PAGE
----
Caught in a United Center hallway afterward, which wasn't difficult given that the valuable forward was on crutches, Nocioni tried to smile.
But his typical cat-ate-the-canary attempt at innocence couldn't hide the facts: Nocioni suffered a relapse of the plantar fasciitis in his right foot Thursday night in Cleveland. And the Bulls are preparing to play the next month without him.
That would be 13 more missed games for a player whose manic energy and long-range shooting ability already have been missed badly in seven of the previous eight games.
Nocioni played 15 minutes against the Cavaliers and was limping noticeably in the postgame locker room. He tried to play it off. This time, there was no fooling.
"I feel a lot of pain," Nocioni said. "I feel really frustrated. The playoffs are coming. I want to try to get ready as soon as I can. But the problem right now is I need to take care of it. If this gets worse, I could lose the playoffs. I don't want to do anything bad for my body."
Nocioni said team doctors ordered him to use crutches and put no pressure on his foot for five days. After that, he said he would need to walk in a protective boot for two to three weeks while undergoing treatment.
Coach Scott Skiles didn't hesitate when asked if Nocioni could be shut down for awhile.
"Yeah, that's definitely a real possibility," Skiles said. "We'll be conservative and err on the side of caution."
The Nocioni news put a damper on the Bulls' third straight victory and second straight against an Eastern Conference playoff team.
Chris Duhon's second career ejection, with 2 minutes 13 seconds remaining in the third quarter, enraged an already energetic Bulls team that dominated the fourth quarter.
Official Pat Fraher called Duhon for a loose ball foul after he tipped the ball from Gilbert Arenas and Arenas dove on his head during the ensuing scrum. Duhon erupted and received two quick technicals.
"I thought it was a great play by Duhon," Skiles said of the near steal. "I can understand his frustration and anger."
Arenas hit four straight free throws as part of 18 straight points he scored over the next 8:40 for the Wizards, who trimmed a 14-point deficit to three on multiple occasions.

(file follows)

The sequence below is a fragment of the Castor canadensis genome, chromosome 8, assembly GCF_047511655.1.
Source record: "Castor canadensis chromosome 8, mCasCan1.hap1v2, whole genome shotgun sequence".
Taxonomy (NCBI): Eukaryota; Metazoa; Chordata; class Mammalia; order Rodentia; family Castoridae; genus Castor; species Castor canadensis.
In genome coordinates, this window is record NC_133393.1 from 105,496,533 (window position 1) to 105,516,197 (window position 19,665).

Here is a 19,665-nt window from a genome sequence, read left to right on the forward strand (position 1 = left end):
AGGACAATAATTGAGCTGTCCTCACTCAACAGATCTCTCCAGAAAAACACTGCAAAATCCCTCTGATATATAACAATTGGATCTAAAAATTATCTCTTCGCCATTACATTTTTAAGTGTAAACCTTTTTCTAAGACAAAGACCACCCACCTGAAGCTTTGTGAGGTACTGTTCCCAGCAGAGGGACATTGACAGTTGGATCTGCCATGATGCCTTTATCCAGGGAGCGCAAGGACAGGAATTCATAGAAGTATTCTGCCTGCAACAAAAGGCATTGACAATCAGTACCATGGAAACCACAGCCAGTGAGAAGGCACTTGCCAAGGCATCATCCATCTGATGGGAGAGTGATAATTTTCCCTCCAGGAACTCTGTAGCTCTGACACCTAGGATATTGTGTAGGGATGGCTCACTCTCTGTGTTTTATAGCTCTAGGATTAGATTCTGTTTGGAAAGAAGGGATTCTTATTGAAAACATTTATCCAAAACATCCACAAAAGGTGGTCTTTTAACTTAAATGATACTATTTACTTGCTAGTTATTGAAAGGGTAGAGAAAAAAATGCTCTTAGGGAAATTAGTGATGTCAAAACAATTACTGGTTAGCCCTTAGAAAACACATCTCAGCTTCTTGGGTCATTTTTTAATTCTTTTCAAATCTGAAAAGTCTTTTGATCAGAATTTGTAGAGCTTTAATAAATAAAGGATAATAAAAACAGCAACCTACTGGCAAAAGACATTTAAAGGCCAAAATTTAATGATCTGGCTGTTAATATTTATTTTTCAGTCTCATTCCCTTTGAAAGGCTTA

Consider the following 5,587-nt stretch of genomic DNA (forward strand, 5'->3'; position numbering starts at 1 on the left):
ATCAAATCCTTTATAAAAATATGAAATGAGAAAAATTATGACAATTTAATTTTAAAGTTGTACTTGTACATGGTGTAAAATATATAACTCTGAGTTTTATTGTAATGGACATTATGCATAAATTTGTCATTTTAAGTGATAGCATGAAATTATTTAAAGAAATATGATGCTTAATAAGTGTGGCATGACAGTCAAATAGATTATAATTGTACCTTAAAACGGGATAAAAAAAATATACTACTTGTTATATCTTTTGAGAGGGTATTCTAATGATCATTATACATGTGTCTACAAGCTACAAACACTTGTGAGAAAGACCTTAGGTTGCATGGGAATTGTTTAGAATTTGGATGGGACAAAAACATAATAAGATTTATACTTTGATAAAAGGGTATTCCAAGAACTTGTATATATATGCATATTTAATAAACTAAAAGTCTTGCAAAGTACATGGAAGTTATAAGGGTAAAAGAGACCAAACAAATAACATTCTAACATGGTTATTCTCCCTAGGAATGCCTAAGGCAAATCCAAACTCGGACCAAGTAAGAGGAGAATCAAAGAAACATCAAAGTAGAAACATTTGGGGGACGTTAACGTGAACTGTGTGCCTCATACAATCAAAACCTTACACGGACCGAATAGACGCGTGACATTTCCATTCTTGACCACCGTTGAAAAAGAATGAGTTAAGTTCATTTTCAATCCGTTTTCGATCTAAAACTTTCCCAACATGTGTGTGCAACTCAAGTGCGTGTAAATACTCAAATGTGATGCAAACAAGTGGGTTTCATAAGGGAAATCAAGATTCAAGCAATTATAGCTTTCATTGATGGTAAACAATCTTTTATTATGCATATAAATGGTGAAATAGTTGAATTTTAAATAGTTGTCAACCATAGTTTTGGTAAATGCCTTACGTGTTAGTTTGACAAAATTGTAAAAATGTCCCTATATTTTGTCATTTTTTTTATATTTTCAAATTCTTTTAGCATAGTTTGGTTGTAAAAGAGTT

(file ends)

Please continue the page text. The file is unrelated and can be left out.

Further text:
But the Bulls, with Thabo Sefolosha playing meaningful minutes down the stretch, ripped off an 11-2 fourth-quarter run capped by Kirk Hinrich's steal and fast-break layin and an Adrian Griffin steal that led to Hinrich assisting Luol Deng on an alley-oop dunk.
Deng led the Bulls with a career-high-tying 32 points and added 11 rebounds. Hinrich narrowly missed a triple-double with 20 points, 12 assists and eight rebounds. Ben Wallace contributed eight points, 12 rebounds and five blocks.
The Bulls tied the NBA season low with just five turnovers and piled up a season-high-tying 26 fast-break points.
"We had a lot of energy," Hinrich said.
Arenas' 36 points led the Wizards, who still are without the injured Antawn Jamison.
Nocioni first felt the painful effects of what often is a lingering injury Feb. 3 in Portland. On the day he first sat, Feb. 5 in Utah, team sources feared Nocioni could miss six to eight weeks.
Nocioni rehabilitated hard over the All-Star break, even while on a fishing trip in Arkansas. But Skiles said by the time Nocioni reached the team bus to ride to the Cleveland airport, it was apparent he would be out.
"No matter how diligent you are with your rehab, it can take awhile to heal," Skiles said.
Nocioni's injury robs the Bulls of an energetic, physical presence who provides offensive spacing and defensive intensity. Skiles said Malik Allen would receive the majority of Nocioni's minutes, but that rookie Tyrus Thomas would have to step up.
Just before halftime, Thomas flashed the up-and-down nature that has defined his rookie season. First, he spectacularly blocked an Andray Blatche dunk attempt. On the inbound pass, he fouled Blatche 20 feet from the basket with one second remaining on the shot clock.
But such minutiae pales in comparison to the long-term absence of Nocioni.
"It's a big loss," Hinrich said. "He gives us a different dimension."
Added Wallace: "He's going to play at one speed regardless of the score. When guys play with that type of energy, it usually picks everybody else up. But until he gets healthy, we have to find ways to win games so we don't force him to try to come back before his time."